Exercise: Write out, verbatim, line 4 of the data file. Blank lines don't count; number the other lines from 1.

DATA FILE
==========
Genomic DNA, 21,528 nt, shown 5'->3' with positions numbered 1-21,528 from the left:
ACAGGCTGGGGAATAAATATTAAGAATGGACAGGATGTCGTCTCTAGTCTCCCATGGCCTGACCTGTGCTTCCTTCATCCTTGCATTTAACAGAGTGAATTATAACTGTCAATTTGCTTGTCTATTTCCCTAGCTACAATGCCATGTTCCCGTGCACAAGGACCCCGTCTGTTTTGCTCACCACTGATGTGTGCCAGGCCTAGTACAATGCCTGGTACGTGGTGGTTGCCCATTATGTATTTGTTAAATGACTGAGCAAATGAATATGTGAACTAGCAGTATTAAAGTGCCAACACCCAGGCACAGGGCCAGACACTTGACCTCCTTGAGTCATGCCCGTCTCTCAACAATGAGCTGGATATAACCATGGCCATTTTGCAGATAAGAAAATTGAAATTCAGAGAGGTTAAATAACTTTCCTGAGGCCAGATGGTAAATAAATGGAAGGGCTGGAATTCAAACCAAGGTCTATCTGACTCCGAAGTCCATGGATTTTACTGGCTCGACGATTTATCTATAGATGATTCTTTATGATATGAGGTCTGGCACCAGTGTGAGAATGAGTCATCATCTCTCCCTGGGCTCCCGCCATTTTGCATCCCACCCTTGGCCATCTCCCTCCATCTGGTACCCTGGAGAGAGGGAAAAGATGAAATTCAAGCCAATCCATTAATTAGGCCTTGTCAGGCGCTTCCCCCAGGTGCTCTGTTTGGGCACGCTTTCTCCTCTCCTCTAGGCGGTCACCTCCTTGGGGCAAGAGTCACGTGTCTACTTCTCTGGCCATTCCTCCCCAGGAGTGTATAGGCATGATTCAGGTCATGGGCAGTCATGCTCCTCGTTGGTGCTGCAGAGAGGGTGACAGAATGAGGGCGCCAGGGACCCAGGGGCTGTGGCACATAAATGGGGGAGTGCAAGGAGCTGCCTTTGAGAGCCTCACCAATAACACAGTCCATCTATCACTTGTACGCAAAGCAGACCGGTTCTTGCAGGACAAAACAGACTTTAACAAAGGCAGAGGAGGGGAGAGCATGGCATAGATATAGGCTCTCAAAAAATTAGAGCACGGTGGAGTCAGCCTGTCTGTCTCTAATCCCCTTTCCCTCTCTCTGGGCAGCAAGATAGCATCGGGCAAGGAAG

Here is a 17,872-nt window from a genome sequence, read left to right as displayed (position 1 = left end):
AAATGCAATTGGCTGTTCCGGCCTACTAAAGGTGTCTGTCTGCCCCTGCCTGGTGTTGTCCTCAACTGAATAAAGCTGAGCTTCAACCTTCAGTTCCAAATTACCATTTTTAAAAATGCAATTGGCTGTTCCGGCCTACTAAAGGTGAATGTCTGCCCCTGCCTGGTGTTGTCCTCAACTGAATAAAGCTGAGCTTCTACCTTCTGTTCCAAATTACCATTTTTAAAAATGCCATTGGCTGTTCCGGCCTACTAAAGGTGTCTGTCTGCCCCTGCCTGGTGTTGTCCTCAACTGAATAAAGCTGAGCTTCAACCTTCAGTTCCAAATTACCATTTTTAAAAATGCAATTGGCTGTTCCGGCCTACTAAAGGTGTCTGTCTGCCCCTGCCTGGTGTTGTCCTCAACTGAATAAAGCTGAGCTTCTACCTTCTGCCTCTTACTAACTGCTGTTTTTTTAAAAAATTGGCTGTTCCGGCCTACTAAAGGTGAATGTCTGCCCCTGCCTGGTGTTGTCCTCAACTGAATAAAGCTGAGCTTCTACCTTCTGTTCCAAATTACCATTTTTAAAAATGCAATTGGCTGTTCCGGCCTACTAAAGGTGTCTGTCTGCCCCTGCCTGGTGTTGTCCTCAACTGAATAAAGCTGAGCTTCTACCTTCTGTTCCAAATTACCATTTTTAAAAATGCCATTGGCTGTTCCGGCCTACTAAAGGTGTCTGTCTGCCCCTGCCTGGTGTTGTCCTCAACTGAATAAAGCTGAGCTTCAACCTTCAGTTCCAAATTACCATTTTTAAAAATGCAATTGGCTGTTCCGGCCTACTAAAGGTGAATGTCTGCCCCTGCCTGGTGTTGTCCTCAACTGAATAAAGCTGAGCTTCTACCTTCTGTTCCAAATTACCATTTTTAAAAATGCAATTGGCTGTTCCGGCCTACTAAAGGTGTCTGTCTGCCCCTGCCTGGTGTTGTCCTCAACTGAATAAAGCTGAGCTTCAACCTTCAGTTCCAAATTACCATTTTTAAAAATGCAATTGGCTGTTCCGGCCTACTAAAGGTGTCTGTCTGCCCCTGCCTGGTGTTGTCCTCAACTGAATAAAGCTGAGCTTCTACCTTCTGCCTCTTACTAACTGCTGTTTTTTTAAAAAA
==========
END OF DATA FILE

AAATGCAATTGGCTGTTCCGGCCTACTAAAGGTGTCTGTCTGCCCCTGCCTGGTGTTGTCCTCAACTGAATAAAGCTGAGCTTCAACCTTCAGTTCCAAATTACCATTTTTAAAAATGCAATTGGCTGTTCCGGCCTACTAAAGGTGAATGTCTGCCCCTGCCTGGTGTTGTCCTCAACTGAATAAAGCTGAGCTTCTACCTTCTGTTCCAAATTACCATTTTTAAAAATGCCATTGGCTGTTCCGGCCTACTAAAGGTGTCTGTCTGCCCCTGCCTGGTGTTGTCCTCAACTGAATAAAGCTGAGCTTCAACCTTCAGTTCCAAATTACCATTTTTAAAAATGCAATTGGCTGTTCCGGCCTACTAAAGGTGTCTGTCTGCCCCTGCCTGGTGTTGTCCTCAACTGAATAAAGCTGAGCTTCTACCTTCTGCCTCTTACTAACTGCTGTTTTTTTAAAAAATTGGCTGTTCCGGCCTACTAAAGGTGAATGTCTGCCCCTGCCTGGTGTTGTCCTCAACTGAATAAAGCTGAGCTTCTACCTTCTGTTCCAAATTACCATTTTTAAAAATGCAATTGGCTGTTCCGGCCTACTAAAGGTGTCTGTCTGCCCCTGCCTGGTGTTGTCCTCAACTGAATAAAGCTGAGCTTCTACCTTCTGTTCCAAATTACCATTTTTAAAAATGCCATTGGCTGTTCCGGCCTACTAAAGGTGTCTGTCTGCCCCTGCCTGGTGTTGTCCTCAACTGAATAAAGCTGAGCTTCAACCTTCAGTTCCAAATTACCATTTTTAAAAATGCAATTGGCTGTTCCGGCCTACTAAAGGTGAATGTCTGCCCCTGCCTGGTGTTGTCCTCAACTGAATAAAGCTGAGCTTCTACCTTCTGTTCCAAATTACCATTTTTAAAAATGCAATTGGCTGTTCCGGCCTACTAAAGGTGTCTGTCTGCCCCTGCCTGGTGTTGTCCTCAACTGAATAAAGCTGAGCTTCAACCTTCAGTTCCAAATTACCATTTTTAAAAATGCAATTGGCTGTTCCGGCCTACTAAAGGTGTCTGTCTGCCCCTGCCTGGTGTTGTCCTCAACTGAATAAAGCTGAGCTTCTACCTTCTGCCTCTTACTAACTGCTGTTTTTTTAAAAAA